But the evidence tells another story. Since the nineties, I’ve amassed three complete and five in-progress novels. I’ve had dazzling feedback from literary agents, including a gushing plea to, write something new and please, please send it to us! I’ve had interest from agents like Clare Conville, Felicity Blunt, Julia Kingsford, Simon Trewin.

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Key information to remember:

Office: UKNC    –    February 12, 2021

Office: UKNC    –    February 12, 2021

Office: UKNC    –    February 12, 2021

Office: UKNC    –    February 12, 2021

Office: UKNC    –    February 12, 2021

Download 📙#PressRelease

I’ve been writing forever. Penning novels for intended publication for almost thirty years. At the start of each year I make myself a promise. This year I will be published. But years became decades and my mantra somewhat worn. You’d be forgiven for thinking I’m a crap writer who really should give it up now.

But the evidence tells another story. Since the nineties, I’ve amassed three complete and five in-progress novels. I’ve had dazzling feedback from literary agents, including a gushing plea to, write something new and please, please send it to us! I’ve had interest from agents like Clare Conville, Felicity Blunt, Julia Kingsford, Simon Trewin.

I also have a mound of hard rejections. The best feedback nursed my self-belief and, crucially, kept me going. Yet I remain unpublished even now. Book after book, I honed my craft, so the incongruous cocktail of high praise and rejection was baffling, to say the least.

Struggling to get published is not unusual. It’s well-known that breaking into publishing is like cracking the Enigma code. But, my own situation is becoming embarrassing alongside soul-destroying. Mercifully, my friends and family stopped asking about the novel a long time ago.

For a long time, I assumed us writers were all in the same boat. All horrendously unlucky. Or that the industry was tough and competitive, that agents had bricks for hearts. Perhaps I’d written another duff story? And, whilst these things may be true, was there something else going on?

As the scream for diversity grew louder, I had no idea I’d been impacted by unfairness. I’ve always been trusting, had faith in basic decency, so didn’t believe there was prejudice in publishing – until 2018, when I was told. As a mixed-race, British writer, raised in England by a white mother, my Asian roots were invisible but for my (maiden) surname, Sheikh.

I’ve been writing forever. Penning novels for intended publication for almost thirty years. At the start of each year I make myself a promise. This year I will be published. But years became decades and my mantra somewhat worn. You’d be forgiven for thinking I’m a crap writer who really should give it up now.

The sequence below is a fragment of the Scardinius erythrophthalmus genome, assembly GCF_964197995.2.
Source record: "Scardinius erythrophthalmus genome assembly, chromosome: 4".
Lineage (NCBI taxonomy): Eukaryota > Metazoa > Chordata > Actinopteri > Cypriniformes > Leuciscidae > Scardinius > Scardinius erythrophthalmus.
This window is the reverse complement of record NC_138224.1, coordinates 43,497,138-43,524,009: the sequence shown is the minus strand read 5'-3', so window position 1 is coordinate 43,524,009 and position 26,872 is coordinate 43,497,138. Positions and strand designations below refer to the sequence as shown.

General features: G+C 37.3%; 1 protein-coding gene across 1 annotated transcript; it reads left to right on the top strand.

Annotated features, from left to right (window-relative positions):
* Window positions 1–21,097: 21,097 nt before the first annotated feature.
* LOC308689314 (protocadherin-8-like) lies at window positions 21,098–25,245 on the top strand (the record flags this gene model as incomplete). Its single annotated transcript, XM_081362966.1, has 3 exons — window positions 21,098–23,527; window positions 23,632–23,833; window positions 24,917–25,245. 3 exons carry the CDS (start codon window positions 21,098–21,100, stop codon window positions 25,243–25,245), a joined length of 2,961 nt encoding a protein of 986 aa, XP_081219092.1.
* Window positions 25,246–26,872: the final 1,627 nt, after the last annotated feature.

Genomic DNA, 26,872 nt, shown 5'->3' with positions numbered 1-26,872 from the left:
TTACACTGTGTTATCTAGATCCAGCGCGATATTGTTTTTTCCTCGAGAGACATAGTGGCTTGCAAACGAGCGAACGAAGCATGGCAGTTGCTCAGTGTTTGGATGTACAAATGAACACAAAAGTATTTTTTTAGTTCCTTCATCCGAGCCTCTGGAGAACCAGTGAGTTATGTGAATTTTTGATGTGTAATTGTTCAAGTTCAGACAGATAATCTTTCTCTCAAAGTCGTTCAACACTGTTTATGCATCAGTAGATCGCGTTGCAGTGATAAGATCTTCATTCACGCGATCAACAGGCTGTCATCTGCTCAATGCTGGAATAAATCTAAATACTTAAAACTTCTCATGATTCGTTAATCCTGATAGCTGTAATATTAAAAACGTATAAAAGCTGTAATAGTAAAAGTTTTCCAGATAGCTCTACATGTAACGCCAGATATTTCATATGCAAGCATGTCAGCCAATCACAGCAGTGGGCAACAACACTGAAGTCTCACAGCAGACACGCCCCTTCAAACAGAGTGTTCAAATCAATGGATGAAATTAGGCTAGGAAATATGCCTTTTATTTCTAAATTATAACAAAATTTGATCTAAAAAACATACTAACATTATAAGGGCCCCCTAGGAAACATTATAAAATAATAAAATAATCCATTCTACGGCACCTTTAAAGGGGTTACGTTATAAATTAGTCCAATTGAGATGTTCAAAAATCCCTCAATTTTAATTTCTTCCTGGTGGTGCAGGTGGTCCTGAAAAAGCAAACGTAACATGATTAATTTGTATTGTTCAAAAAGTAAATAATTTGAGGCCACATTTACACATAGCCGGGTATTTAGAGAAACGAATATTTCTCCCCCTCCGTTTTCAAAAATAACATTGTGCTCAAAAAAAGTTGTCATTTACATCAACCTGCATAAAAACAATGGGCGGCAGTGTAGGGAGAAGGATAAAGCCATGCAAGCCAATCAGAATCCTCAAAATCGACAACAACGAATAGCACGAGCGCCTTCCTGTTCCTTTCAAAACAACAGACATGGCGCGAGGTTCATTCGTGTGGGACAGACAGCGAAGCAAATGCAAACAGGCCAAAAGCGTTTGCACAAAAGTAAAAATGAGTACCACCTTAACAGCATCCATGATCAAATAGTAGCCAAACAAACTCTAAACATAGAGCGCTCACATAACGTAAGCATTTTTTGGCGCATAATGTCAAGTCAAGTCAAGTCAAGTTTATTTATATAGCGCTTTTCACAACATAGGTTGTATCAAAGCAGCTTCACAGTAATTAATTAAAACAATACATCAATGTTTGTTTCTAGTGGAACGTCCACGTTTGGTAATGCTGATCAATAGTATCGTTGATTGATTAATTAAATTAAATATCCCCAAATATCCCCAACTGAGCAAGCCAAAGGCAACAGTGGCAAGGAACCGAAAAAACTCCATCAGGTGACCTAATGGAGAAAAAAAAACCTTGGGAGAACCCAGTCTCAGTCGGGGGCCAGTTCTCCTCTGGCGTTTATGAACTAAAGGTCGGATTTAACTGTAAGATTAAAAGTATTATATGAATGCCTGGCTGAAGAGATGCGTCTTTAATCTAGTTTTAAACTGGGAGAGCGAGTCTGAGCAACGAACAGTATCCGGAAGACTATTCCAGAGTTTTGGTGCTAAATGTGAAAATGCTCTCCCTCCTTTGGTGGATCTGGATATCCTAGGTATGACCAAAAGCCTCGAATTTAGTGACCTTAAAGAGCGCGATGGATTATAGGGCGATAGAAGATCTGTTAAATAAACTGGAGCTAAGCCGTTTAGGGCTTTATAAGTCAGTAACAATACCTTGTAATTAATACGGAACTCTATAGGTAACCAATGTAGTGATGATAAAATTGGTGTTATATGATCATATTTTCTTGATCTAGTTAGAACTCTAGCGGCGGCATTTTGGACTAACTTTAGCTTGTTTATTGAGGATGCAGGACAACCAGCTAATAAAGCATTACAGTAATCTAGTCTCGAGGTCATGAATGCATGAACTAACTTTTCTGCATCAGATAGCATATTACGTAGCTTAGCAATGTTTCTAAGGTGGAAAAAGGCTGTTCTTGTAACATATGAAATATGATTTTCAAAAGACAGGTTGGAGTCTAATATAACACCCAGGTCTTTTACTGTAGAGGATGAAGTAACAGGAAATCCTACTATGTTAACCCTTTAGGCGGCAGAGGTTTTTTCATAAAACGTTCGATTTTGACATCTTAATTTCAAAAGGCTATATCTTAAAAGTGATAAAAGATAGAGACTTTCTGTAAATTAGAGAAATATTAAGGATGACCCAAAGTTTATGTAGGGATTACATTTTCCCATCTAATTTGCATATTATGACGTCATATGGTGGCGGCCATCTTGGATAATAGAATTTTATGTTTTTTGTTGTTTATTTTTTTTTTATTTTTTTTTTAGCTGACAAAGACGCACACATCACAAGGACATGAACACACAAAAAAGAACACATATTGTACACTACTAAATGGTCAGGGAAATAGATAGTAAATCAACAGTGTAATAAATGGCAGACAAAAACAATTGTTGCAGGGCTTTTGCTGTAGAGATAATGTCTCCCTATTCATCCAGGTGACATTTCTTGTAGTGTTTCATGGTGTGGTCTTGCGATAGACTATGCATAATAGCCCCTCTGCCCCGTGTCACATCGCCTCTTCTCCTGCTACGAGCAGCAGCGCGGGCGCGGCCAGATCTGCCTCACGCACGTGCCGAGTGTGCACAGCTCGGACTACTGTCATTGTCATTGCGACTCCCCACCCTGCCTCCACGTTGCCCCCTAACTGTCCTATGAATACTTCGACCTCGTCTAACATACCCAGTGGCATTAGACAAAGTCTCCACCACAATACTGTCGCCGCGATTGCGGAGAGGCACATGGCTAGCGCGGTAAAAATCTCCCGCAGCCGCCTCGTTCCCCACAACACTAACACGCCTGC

But the evidence tells another story. Since the nineties, I’ve amassed three complete and five in-progress novels. I’ve had dazzling feedback from literary agents, including a gushing plea to, write something new and please, please send it to us! I’ve had interest from agents like Clare Conville, Felicity Blunt, Julia Kingsford, Simon Trewin.

I also have a mound of hard rejections. The best feedback nursed my self-belief and, crucially, kept me going. Yet I remain unpublished even now. Book after book, I honed my craft, so the incongruous cocktail of high praise and rejection was baffling, to say the least.

Struggling to get published is not unusual. It’s well-known that breaking into publishing is like cracking the Enigma code. But, my own situation is becoming embarrassing alongside soul-destroying. Mercifully, my friends and family stopped asking about the novel a long time ago.

For a long time, I assumed us writers were all in the same boat. All horrendously unlucky. Or that the industry was tough and competitive, that agents had bricks for hearts. Perhaps I’d written another duff story? And, whilst these things may be true, was there something else going on?

As the scream for diversity grew louder, I had no idea I’d been impacted by unfairness. I’ve always been trusting, had faith in basic decency, so didn’t believe there was prejudice in publishing – until 2018, when I was told. As a mixed-race, British writer, raised in England by a white mother, my Asian roots were invisible but for my (maiden) surname, Sheikh.

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Cultural Heritage Innovation: Opportunity for International Development